I trace my roots in the cannabis sector back to 2014. Recently, I crossed the 3-year mark in my current role at the Cannabis Council of Canada sometimes known as C3. It has been a heck of a journey considering that COVID emerged just one week after I started. One of the more remarkable things I try to remind the politicians and bureaucrats I meet along the way is how our cannabis sector pumped up Canada during COVID while a lot of other sectors were on the sidelines.
I have been on a personal cannabis journey too, where my awareness has grown by leaps and bounds during my three years at C3. In particular, my horizons have broadened around the extent to which the LPs should align with retailers in advocacy and lobbying efforts.
I started with a framing that was focused more narrowly on the needs of LPs (that is C3’s core) and with Ottawa as my primary target. Over time I came to realize two critical points.
First, an industry association for a sector with challenging economic conditions had the strong obligation to focus on commercial pinch points that affect businesses where the rubber hits the road. It turns out that a lot of that commercial action is at the provincial/ territorial (P/T) level where a tremendous amount of discretion has been granted for P/T distributors to put their own stamp on a nationally led legalization initiative.
The second key point was the recognition that for the non-cannabis consuming media person, politician, or public servant, the retail store is their key point of reference for legalization. That is especially true in markets where private, independent retail is present. That has frequently meant trying to get attention for our sector from people who were only really interested to ask why there were so many stores in their neighbourhood.
So as one of the leading communicators for our sector, I am frequently commenting on matters across the seed-to-sale spectrum. What a great honour and what an opportunity to create greater alignment.
“The aligned agenda across our sector includes improving the communications conditions within retail stores.”
In seeking changes to the Cannabis Act our organization led our communications with a call for an end to stigmatization and we used the way our retail stores are forced to project themselves in their neighbourhoods like some sort of nefarious trade is surely underway. That is only one of numerous areas where our association has made suggestions for change that would be widely beneficial to the retail sector, and therefore, there are amazing opportunities for aligned advocacy and lobbying.
A lot of people might be getting a bit tired of me constantly referencing the political adage ‘All Politics is Local’ but I know it to be true, and I also know how well-placed local retailers are in their communities to be powerful influencers. Lately, I have met some incredible independent retailers who are tearing it up in a difficult environment, and who have contributed a lot to employment and main street renewal. In addition to Business Improvement Area and Chamber of Commerce new business awards, many of these stores are reaching out to politicians and inviting them in to see what is actually behind the stigmatizing wrapper.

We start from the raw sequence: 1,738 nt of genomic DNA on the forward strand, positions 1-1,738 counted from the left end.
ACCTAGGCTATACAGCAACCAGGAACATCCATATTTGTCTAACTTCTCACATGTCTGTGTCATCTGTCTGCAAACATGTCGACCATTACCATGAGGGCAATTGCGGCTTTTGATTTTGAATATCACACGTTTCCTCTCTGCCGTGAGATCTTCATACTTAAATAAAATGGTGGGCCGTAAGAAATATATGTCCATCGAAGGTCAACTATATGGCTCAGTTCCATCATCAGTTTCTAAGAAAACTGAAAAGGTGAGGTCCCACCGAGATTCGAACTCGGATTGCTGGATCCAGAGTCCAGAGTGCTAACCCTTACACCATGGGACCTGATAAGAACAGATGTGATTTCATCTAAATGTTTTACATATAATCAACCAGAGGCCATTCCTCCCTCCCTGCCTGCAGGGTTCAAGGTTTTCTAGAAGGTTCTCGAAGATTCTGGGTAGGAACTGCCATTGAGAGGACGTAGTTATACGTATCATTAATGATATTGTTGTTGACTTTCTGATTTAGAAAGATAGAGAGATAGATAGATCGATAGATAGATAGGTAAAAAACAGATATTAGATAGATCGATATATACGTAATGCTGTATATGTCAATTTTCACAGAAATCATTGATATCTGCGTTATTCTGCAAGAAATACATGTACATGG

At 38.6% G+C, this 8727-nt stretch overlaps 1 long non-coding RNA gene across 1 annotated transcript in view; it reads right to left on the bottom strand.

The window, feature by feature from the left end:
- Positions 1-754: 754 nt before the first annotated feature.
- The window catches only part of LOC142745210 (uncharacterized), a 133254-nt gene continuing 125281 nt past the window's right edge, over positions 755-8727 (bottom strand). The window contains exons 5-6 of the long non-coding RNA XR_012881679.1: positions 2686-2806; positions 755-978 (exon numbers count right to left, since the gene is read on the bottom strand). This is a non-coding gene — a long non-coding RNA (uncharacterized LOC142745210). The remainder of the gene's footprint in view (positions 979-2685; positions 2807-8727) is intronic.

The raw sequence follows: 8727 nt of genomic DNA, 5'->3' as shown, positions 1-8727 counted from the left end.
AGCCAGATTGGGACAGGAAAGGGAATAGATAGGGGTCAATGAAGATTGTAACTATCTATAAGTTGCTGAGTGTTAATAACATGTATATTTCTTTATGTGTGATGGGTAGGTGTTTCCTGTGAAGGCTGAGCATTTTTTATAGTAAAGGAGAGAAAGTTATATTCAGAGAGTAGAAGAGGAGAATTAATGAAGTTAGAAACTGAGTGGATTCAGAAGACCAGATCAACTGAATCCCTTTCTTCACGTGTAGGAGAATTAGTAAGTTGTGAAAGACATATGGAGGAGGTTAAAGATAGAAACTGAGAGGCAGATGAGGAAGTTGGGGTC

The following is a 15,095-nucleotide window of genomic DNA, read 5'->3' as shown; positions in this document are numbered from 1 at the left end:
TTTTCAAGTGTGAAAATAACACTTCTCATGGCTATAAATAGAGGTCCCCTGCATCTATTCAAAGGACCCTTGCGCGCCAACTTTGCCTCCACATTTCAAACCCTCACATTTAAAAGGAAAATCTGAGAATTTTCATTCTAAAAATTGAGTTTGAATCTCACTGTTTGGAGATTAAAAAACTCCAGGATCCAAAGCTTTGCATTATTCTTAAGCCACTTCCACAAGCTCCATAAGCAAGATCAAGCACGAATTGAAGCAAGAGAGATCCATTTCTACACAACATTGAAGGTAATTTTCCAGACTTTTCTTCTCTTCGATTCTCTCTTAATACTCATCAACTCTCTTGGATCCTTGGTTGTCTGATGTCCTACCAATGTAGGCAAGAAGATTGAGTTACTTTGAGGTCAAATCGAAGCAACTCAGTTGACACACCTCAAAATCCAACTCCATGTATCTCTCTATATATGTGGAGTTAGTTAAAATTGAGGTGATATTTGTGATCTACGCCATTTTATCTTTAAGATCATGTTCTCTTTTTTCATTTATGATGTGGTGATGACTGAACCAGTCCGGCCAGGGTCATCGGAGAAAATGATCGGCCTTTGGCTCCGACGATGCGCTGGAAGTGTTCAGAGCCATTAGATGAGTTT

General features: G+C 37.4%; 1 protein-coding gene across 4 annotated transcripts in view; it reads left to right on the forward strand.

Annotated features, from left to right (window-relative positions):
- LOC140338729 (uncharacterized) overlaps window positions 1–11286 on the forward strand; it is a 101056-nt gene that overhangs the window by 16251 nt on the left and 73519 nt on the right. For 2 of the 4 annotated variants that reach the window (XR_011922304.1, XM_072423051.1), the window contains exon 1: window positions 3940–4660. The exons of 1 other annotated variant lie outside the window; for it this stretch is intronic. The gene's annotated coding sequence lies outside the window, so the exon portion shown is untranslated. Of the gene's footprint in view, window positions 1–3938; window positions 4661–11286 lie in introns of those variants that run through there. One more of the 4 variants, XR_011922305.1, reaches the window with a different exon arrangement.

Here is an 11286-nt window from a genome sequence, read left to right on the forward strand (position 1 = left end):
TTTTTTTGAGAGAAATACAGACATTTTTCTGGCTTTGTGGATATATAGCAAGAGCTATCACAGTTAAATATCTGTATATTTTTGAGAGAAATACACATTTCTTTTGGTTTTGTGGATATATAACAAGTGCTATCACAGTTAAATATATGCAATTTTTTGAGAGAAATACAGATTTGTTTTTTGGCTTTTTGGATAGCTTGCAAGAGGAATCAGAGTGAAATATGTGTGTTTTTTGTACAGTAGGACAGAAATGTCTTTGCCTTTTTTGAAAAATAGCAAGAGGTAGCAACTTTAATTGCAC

Speaking of local politics, I get a great chuckle out of the persistence of the High Ladies Podcast duo who have pressed their sometimes-reluctant local MP to come visit a retail store after having first met him in Ottawa during one of our Grass on the Hill outreach and lobbying missions. I love watching the emergence of the political antennae of people when they realize that their local politicians do work for them and can be influenced.
An Aligned Agenda
The aligned agenda across our sector includes improving the communications conditions within retail stores, gaining an increase to the 10mg limit on edibles, and getting co-ordinated enforcement to level the playing field with the illicit market. I recently spent three days speaking to budtenders and retailers, and I was so pleased to be able to point to the increase in cannabis beverage limits as something our organization championed. There was wide agreement about the need to work together to make more progress for our sector and consumers.
C3 intends to spread our wings this year and build our capacity to create greater alignment across Cannabis Act license holders, retailers, P/T distributors, and our shared consumers. We have built a lot and we need to fight hard to protect it. The recent 60-day consultation window that Health Canada rolled out represents the perfect opportunity to create alignment.
“Speak up and be heard.”
As the seasons change in Canada, there is one thing that remains constant and that is the need for our sector to speak up and be heard. This year, the federal budget acknowledged that it’s tough out there, but made only one housekeeping adjustment, and that’s it. We have had some words from the Prime Minister, Deputy PM, and Finance Minister Chrystia Freelend, but words are not enough.
Let us build greater collective capacity to make the much-needed change that our very survival depends upon.
George Smitherman is President and CEO of the Cannabis Council of Canada and can be reached at George@cannabis-council.ca.